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I’ve been thinking a lot about the psychology of change lately. For one thing, it’s quite relevant to the pivot projects (https://pivotprojects.org

I thought it would be fun to write a series of blog posts on experiences of personal change, either as a student, as a teacher, or more commonly, neither. It would be even more fun if readers shared a bit about their experiences of psychological change. Wouldn’t it be to everyone’s benefit if we understood the general principles of psychological change so that we can do a better job adapting to this ever-changing world? So, think of the example below as just “my turn.” And, then, it will be your turn. 

When I was in “Junior High School,” I was interested in some parts of school and not so much in others. I didn’t care about my grades but they were okay because at that point, I had a very good memory. And, then, one day near the end of eighth grade, I happened upon a book in our library that said good grades were important because — guess what? 

You’ll get into college? Nope. 

That you’ll get a better paying job? Nope. 

This book claimed a reward much more meaningful than either of those were at that point in my life. It claimed that if a guy got good grades, he’d be liked by the girls! Here was a secret formula to success with girls. All I had to do was get good grades!

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It did not even occur to me at the time that this claim probably had zero data behind it. It was likely written to induce guys to get good grades. I honestly don’t even think it said anything about what it meant for girls to get good grades. However, that may have been because the book was titled and aimed solely at boys. Of course, it could simply be the rampant sexism that is with us still — (sigh) — like that one guest who you know is about to barf on your rug because they’ve had too much to drink, and they live next door and they’re being obnoxious and you really just wish your neighbor would head home but they don’t. Instead, they stay until they disgust and insult everyone, barf on the carpet, then start screaming at you for serving cheap wine. That guest is what continued sexism & misogyny is like for most us. It’s also what all the other superiority BS is like for most of us.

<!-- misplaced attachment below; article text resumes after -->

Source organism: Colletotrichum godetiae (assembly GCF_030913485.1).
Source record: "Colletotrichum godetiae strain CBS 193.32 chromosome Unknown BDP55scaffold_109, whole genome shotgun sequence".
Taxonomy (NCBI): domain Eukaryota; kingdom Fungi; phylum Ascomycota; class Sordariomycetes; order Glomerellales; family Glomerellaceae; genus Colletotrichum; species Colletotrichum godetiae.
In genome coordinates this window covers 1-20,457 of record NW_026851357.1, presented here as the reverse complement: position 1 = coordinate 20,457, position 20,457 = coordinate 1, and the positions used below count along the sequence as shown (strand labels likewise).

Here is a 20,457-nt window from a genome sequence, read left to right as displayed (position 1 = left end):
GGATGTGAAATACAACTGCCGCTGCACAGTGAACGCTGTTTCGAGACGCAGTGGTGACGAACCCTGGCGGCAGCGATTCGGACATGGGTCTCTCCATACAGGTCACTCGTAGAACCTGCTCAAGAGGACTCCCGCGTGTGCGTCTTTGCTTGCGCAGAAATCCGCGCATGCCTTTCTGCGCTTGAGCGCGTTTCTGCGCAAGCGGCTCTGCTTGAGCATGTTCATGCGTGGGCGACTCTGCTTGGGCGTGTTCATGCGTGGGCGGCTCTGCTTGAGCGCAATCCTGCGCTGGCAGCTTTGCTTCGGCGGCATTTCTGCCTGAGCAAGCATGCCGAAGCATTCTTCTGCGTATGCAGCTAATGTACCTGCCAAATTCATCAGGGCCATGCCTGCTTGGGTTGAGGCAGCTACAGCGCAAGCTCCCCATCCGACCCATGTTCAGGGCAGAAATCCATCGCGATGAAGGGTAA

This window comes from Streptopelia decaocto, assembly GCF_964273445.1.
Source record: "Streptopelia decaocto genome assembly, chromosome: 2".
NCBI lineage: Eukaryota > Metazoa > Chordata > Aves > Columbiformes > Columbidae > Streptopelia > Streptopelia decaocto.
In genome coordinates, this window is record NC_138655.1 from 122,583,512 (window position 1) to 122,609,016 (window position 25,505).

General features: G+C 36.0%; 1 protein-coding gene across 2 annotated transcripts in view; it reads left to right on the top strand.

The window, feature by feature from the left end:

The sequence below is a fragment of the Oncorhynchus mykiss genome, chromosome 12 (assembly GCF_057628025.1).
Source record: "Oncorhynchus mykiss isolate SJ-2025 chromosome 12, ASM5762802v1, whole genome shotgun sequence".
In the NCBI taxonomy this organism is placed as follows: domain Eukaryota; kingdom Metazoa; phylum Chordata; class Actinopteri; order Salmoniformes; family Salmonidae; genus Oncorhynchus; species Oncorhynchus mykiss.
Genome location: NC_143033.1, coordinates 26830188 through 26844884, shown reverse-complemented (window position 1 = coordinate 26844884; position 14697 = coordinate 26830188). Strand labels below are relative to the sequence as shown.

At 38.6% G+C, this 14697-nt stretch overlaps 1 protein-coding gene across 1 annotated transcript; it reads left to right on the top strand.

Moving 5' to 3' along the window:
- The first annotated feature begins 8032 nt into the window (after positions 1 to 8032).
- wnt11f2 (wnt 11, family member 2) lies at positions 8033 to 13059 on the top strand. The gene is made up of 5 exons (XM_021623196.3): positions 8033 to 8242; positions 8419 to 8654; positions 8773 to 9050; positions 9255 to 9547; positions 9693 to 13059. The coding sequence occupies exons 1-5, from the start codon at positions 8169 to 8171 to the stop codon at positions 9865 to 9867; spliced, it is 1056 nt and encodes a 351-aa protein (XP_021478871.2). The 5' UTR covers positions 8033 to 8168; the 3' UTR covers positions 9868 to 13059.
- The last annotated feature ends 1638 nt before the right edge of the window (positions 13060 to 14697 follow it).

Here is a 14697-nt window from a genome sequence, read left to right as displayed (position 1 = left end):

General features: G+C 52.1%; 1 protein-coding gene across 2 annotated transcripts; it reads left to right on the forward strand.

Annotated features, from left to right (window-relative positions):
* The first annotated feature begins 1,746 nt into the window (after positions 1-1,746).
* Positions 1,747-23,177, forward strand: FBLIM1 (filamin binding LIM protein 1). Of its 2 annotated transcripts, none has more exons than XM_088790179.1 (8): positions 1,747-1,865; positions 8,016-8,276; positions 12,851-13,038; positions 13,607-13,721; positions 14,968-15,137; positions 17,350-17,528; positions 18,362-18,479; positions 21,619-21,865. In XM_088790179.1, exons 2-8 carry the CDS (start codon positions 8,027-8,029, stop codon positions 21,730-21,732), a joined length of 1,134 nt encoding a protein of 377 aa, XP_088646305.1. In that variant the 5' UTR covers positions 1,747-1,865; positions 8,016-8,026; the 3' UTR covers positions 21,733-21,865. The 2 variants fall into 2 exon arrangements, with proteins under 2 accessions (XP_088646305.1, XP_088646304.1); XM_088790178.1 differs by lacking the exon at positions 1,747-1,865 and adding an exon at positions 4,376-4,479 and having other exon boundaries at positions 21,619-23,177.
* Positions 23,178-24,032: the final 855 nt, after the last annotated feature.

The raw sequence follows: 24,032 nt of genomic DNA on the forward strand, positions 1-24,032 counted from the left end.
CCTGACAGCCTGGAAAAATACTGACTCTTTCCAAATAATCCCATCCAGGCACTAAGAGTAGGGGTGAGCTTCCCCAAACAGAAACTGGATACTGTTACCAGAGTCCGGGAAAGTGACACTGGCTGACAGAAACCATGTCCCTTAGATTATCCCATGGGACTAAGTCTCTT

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I had no such consciousness at the time. I just remember reading it and feeling as though I had discovered something akin to “The Fountain of Youth” or “El Dorado.” What’s amazing is that reading something in a book altered my behavior immediately and in a way that lasted for years. Getting girls to like me. That was a motivation that I could tie into. I think because getting girls was also tied into competition, it also changed me so that I viewed getting the best grades as winning. I already liked to win! Oh, yes. I was competitive. Overly competitive. But I had never thought of grades in school as any kind of competition. I got my grades based on how well I did and you got your grades based on how well you did. The two had been, in my mind, completely unrelated events. 

Until I read that passage. 

How many people did that passage impact? For me, even if it wasn’t based on any real data, it had a positive impact. I got good grades and I did have wonderful girlfriends. I got praise from my classmates too. I didn’t ever really feel the envy & hate portrayed in so many modern movies about high school. Maybe I was just too busy studying to notice. 

I wonder if the same passage could have impacted some people’s lives negatively? Maybe someone read that and they just found out that they had gotten their girlfriend pregnant. They might have read such a passage and thought it was a cruel irony. Or, perhaps they were gay. Or, maybe they had a learning disability and were already working their tail off to keep a C average. 

And, I suppose that the majority of kids my age who read it might have known it was BS from the git-go. On them, it had little or no effect.

Even if I am the only one to have ever taken it seriously, it is pretty remarkable nonetheless that my behavior could be pushed into a new state simply by reading a sentence or two in a book.  

See? There is hope for humanity!  

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This essay describes some of the blockages to change; in particular, what is sometimes called “cognitive dissonance” In general, our decisions, unlike those of classical economic theory, are path-dependent. https://petersironwood.com/2019/07/18/essays-on-america-wednesday/

This post talks about how our habits can be so strong that we literally do not see what is right in front of us. https://petersironwood.com/2017/02/25/the-invisibility-cloak-of-habit/

The link here is to thoughts on how hard it is to face up to realizing that we’ve been fooled.

Author page on Amazon.